Water-Genies, fortune tellers, half-men half-gods, those are some of the attributes associated with albinos in some countries in Africa. Sought after for their good or evil powers, they are often killed as human sacrifices. To put an end to these beliefs and the obscure practices that follow it, associations fight daily for the rights of the albinos. Report.
In Africa many people are affected by albinism characterized by the lack of pigmentation. In addition to sight problems and cancer risks that come with the condition, albinos are subject to persistent beliefs in Africa. In spite of educational campaigns, human sacrifices still occur on the continent. It is not that unusual to find the murder of an albino in the columns of an African newspaper.
The persistence of human sacrifices
Ambivalence and ambiguity of a white child born by two black parents fuel occult beliefs and practices. In most cases the mother is held responsible for the sickness. « She is accused of having slept outside in a forbidden place or of being unfaithful to her husband. » explained Fabéré Sanon, president of the Burkina Faso based association for albinos (ANIPA) to Afrik-news.com. Albinos are often believed to have evil or good powers. « They have supernatural strength, can predict the future or have spells to bring sorrow or wealth. » continues Mr. Sanon. In best cases people offer gifts to the albinos. « People used to follow me to offer me gifts hoping it would bring them good luck, I always refused » recalls Korotomi Traoré, a young Burkinabe who arrived in France 4 years ago and part of the French association for albinos called Genespoir .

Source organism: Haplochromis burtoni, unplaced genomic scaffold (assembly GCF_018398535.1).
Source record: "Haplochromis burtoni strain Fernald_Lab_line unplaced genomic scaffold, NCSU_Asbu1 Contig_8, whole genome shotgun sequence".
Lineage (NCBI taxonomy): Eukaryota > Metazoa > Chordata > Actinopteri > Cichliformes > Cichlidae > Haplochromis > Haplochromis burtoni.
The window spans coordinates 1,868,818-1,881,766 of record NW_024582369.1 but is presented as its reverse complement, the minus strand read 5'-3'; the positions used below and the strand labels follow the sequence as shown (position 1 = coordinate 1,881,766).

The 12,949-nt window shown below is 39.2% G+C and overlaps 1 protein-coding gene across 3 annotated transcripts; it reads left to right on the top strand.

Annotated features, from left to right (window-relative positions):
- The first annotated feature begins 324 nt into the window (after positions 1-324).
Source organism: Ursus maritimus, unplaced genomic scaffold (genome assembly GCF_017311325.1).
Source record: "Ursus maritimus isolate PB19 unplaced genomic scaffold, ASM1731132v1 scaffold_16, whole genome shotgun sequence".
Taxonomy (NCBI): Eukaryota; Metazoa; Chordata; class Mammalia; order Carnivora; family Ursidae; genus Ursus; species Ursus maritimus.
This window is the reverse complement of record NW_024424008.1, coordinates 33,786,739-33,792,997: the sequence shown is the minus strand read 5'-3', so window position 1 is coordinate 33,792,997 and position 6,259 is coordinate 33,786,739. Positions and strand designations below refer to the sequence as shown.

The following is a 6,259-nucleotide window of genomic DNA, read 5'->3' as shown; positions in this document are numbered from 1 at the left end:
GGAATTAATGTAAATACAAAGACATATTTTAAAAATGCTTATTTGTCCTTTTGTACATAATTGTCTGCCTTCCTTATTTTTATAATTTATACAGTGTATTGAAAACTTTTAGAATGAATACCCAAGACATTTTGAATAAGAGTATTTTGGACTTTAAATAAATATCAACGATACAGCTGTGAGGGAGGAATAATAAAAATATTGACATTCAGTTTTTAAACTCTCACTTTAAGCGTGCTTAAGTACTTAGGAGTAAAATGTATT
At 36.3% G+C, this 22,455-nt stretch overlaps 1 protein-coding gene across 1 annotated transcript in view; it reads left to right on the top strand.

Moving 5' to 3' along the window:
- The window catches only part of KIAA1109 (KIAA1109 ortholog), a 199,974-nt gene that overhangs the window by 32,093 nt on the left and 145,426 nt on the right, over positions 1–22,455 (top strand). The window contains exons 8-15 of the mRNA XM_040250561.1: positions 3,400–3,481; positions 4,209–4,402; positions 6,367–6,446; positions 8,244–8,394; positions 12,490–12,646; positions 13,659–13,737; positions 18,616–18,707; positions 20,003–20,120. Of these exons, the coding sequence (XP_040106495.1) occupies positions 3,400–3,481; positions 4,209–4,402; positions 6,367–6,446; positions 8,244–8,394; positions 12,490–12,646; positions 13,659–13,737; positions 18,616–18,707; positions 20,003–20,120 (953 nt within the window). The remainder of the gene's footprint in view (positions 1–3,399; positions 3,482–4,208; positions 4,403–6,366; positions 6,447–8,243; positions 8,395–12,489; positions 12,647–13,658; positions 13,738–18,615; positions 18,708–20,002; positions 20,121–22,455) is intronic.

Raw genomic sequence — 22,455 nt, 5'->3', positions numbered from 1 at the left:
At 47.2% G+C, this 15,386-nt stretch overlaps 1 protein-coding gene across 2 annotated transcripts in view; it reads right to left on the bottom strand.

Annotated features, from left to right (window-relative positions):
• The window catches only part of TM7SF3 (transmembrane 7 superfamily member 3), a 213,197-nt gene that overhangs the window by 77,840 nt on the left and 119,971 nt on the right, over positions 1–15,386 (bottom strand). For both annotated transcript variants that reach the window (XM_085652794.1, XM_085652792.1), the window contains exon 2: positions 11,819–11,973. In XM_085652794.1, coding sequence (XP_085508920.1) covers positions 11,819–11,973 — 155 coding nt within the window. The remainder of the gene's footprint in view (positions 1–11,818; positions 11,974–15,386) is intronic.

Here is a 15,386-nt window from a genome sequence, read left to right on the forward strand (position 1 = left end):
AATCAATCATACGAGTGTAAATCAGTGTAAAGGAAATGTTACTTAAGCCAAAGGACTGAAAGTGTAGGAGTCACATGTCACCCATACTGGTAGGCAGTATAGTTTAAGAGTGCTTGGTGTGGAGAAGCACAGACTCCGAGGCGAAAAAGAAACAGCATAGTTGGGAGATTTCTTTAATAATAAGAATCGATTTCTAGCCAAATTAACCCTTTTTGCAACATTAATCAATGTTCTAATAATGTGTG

Unfortunately, many albinos are wanted for human sacrifices, promising enrichment or social elevation. « During elections, albinos are the targets of candidates. We have to stay home during these periods. » recounts Fédéré Sanon. « Albinos are no longer perceived as men but as sacrificial lambs wanted for their heads or their genitals, considered as the body’s strongest parts » he adds.
It is socially that the repercussions are most felt and most common. Even if it happens less and less often some albinos are still rejected at birth. « When I was born my father did not want to keep me, fortunately my family convinced him, believing that I was a blessing. » explains Anguy Bajikila president of the Albions sans frontières (ASF) association. Often perceived as threats many live in reclusion. « I have almost never set foot out of my home out of fear that people may harm me. » declares the Burkinabé Korotimi Traoré. Beliefs are tough for the albinos. Even in France they are still sometimes rejected. « Africans look at me strangely, they avoid me. They are scared of me. » confides Ms. Traoré. « I left Burkina Faso to escape these beliefs but they have followed me all the way to France. »
« Superstitions tend to disappear in Africa because people are less ignorant and are now considering albinism as a disease. » explains Fabéré Sabon, from ANIPA. He added « Associations have very little economic support although the continent is one of the worst concerning the disease. » Thanks to education campaigns, the albinos are constantly less perceived as different creatures.
A new hope for the sick who now want the government to help with the effects of the disease.